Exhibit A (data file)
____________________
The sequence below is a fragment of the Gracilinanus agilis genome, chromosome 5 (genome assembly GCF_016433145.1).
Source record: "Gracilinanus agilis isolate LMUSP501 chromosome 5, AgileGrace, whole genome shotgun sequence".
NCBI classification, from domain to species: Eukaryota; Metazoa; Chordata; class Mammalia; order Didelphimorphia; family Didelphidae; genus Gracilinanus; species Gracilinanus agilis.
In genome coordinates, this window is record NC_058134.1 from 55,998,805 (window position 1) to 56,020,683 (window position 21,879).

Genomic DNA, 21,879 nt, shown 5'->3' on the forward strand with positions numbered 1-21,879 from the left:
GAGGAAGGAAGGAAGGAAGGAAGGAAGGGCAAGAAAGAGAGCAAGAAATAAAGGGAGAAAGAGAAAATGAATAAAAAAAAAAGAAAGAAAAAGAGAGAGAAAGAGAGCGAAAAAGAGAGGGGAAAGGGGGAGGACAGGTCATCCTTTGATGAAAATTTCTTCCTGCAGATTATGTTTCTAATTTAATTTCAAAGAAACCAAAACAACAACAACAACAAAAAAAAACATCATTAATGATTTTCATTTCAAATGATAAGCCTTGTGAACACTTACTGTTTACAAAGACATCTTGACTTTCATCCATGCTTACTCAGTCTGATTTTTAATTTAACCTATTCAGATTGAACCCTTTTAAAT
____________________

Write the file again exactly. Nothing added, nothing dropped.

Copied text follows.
The sequence below is a fragment of the Gracilinanus agilis genome, chromosome 5 (genome assembly GCF_016433145.1).
Source record: "Gracilinanus agilis isolate LMUSP501 chromosome 5, AgileGrace, whole genome shotgun sequence".
NCBI classification, from domain to species: Eukaryota; Metazoa; Chordata; class Mammalia; order Didelphimorphia; family Didelphidae; genus Gracilinanus; species Gracilinanus agilis.
In genome coordinates, this window is record NC_058134.1 from 55,998,805 (window position 1) to 56,020,683 (window position 21,879).

Genomic DNA, 21,879 nt, shown 5'->3' on the forward strand with positions numbered 1-21,879 from the left:
GAGGAAGGAAGGAAGGAAGGAAGGAAGGGCAAGAAAGAGAGCAAGAAATAAAGGGAGAAAGAGAAAATGAATAAAAAAAAAAGAAAGAAAAAGAGAGAGAAAGAGAGCGAAAAAGAGAGGGGAAAGGGGGAGGACAGGTCATCCTTTGATGAAAATTTCTTCCTGCAGATTATGTTTCTAATTTAATTTCAAAGAAACCAAAACAACAACAACAACAAAAAAAAACATCATTAATGATTTTCATTTCAAATGATAAGCCTTGTGAACACTTACTGTTTACAAAGACATCTTGACTTTCATCCATGCTTACTCAGTCTGATTTTTAATTTAACCTATTCAGATTGAACCCTTTTAAAT